Faculty plays an integral role in the development of a campus-wide community service learning program. Our goal is to encourage faculty from a large variety of disciplines to incorporate a service learning option for their students into course curricula.
With this goal in mind, the following readings, shared assignments, and critical questions are intended to provide faculty means of learning more about the benefits of community service learning, and offer instructors an easy way to incorporate Month of Service activities into their course content.
Assigning reflection questions to students transforms their volunteer experience into an academic service learning project. Below, are a few examples of the types of questions that will accomplish the deeper learning and critical thinking that service learning aims to achieve.
1. What were your initial expectations of participating in _____________activity. How has your participation changed these expectations? Why?
2. From a ___________ perspective, discuss the function and purpose of community art. Who does it serve, and how does it serve the community? What is the significance of the images depicted, and how do these images foster or impede inclusivity?
3. Describe your experience participating in _____________ volunteer activity. In
your essay be sure to address the following: What did you contribute to the day's
activity? What you gained from your experience. Were your experiences positive or
negative? What underlying social/environmental problems the activity addressed.
4. From a _____________perspective, discuss the function and purpose of community art. Who does it serve, and how does it serve the community? Based on your experience participating in the Santee Mural project, how community participation foster these outcomes?
Maria Pak, Psychology
Ingrid Jayne, English
Susmita Thukral, Psychology
Readings, Podcast, and other Media - One Theme, One Campus - Food
Women, Infants, and Children (WIC) Authorized Food List - The linked information identifies the food items that recipients of WIC benefits are able to purchase. This information may help students understand the restrictions and complexity of these benefits, and they can also use the information to better organize food and non-food drives that serve their community.
Myths and Facts About CalFresh - This article can help students better understand CalFresh (food stamps), how they work, and who is eligible. Like the link above, this information will help students looking to host a food drive what food and non-food items recipients of CalFresh benefits might need. In addition, the information will be helpful for students who may qualify for CalFresh.
San Diego Hunger Coalition - This links to the findings from a 2015 research study focused on food insecurity in San Diego county. The San Diego Hunger Coalition asserts, "These findings are the most accurate information that exists on food insecurity in San Diego country, and come from the Hunger Coalition's analysis of data sets from the California Health Interview Survey (CHIS) as administered by UCLA's Center for Healthy Policy Research." The San Diego Hunger Coalition website is a great resource for students and faculty eager to learn more about local food insecurity and who would like to get involved in food justice adovacy.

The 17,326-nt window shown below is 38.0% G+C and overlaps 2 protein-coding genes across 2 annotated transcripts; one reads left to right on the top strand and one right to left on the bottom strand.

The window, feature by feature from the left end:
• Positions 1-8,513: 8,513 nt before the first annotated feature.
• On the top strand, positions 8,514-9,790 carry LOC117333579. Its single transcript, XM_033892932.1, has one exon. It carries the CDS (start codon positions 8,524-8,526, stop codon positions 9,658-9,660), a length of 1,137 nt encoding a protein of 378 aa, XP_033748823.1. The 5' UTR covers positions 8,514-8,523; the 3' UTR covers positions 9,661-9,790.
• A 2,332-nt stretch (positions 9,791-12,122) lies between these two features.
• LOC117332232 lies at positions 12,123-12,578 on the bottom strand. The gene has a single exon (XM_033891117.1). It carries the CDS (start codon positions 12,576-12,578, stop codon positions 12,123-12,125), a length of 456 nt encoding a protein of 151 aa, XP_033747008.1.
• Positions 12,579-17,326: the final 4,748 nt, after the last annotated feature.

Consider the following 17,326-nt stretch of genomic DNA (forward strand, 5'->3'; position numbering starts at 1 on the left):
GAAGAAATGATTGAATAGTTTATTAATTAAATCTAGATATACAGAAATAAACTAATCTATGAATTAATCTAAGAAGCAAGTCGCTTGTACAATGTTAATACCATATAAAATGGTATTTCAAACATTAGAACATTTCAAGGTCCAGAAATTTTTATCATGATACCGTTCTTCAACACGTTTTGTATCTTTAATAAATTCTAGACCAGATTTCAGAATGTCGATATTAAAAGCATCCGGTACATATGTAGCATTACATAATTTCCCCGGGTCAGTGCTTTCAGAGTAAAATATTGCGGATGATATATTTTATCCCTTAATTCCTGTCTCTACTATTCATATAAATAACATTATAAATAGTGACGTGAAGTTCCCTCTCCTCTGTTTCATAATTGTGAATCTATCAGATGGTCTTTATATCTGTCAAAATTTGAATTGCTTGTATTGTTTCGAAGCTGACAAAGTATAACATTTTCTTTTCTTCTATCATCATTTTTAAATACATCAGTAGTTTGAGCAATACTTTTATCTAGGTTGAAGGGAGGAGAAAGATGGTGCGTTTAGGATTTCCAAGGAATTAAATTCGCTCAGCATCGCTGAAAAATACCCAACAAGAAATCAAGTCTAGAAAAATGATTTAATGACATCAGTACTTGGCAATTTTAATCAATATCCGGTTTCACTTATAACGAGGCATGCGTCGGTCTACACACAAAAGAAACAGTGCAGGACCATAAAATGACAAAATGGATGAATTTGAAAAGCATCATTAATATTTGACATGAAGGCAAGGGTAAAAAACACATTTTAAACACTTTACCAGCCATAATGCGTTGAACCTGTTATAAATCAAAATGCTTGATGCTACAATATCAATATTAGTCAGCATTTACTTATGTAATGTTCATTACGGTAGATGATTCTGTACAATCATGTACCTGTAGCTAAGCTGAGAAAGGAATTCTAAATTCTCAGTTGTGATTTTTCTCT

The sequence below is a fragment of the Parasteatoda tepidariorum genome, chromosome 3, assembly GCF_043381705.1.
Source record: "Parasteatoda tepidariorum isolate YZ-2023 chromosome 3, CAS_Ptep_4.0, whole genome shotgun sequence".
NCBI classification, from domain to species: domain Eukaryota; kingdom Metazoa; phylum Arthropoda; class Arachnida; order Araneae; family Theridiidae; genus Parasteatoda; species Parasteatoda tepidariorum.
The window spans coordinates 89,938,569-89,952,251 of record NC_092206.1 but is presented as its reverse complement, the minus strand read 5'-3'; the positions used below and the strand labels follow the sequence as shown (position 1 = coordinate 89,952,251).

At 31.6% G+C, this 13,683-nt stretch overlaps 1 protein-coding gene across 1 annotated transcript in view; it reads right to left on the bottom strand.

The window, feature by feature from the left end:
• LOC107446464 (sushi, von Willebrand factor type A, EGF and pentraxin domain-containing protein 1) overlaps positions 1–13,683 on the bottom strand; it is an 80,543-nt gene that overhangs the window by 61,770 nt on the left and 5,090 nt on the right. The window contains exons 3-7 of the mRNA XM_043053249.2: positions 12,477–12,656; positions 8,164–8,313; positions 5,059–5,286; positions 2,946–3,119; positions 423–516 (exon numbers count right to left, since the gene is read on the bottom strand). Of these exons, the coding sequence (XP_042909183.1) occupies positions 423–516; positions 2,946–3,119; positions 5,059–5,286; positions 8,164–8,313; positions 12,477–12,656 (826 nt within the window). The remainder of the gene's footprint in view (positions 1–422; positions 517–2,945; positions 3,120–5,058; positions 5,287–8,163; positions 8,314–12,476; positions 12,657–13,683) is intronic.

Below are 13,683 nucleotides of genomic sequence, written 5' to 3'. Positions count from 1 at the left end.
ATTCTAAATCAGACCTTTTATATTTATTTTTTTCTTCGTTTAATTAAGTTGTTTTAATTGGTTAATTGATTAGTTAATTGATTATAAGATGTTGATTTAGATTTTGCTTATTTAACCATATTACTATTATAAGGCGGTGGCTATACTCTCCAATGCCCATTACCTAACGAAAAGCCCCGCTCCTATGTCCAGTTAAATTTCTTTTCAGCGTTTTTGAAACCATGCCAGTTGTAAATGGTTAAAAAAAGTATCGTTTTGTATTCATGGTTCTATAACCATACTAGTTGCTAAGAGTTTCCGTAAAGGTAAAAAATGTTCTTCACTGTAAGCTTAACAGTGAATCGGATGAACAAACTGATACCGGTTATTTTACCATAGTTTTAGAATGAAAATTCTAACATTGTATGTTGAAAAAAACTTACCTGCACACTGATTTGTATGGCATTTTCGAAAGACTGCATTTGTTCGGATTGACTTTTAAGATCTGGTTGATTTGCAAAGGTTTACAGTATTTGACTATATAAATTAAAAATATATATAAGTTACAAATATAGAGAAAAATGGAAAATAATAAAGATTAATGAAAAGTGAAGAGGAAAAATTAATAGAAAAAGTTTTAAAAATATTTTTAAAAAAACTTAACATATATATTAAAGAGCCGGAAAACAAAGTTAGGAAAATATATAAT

Feeding San Diego & "Mind the Meal Gap" - This links to the food insecurity research conducted by Feeding San Diego and its parent company Feeding America. Particularly relevent, is their most recent "Mind the Meal Gap" (2017) findings, which are referenced in many current articles on food insecurity throughout the county. A great resource for students and faculty regarding local and national food insecurity.
The Jacobs & Cushman Food Bank - Links to research conducted by the J&C Food Bank in colllaboration with Point Loma of Nazarene University (2013). The linked page lists their key findings and provides a link to the full, 30 page report. While the article is older than the others published by local food banks, combined they allow students to gage the trajectory of food insecurity in San Diego over the past 5 years.
"There's a Hunger Problem on America's College Campuses" This essay discusses the relatiely recent addition of food pantrys on college (university and community college) campus over the past decade.
Podcast - National Public Radio's Planet Money #665 - "The Free Food Market"
This podcast discusses how the identification of the national food bank/ food pantry system as a "free food market" with its own unique needs and valuations changed the manner food is distributed and revolutionized its efficacy. It also illustrates how an interdisciplinary approach to social problems can result in meaning, positive change.
Podcast - Berkeley Food Institute - "CalFresh on Campus, Breaking the Stigma of Food Insecurity"
This podcast touches on the stigma of poverty and the steps UC Berkeley students are taking to address and resolve the issue. The podcast presents a familiar scenario, "California consistantly has one of the lowest enrollment rates for the Supplemental Nutrition Assistance program (SNAP) - also know as CalFresh at the state level...many people [students] who are eligible do not know about the program or do not apply."
Articles about Community Service Learning
"Helping Others Offers Others Surprising Benefits" from Psychology Today, June 2012.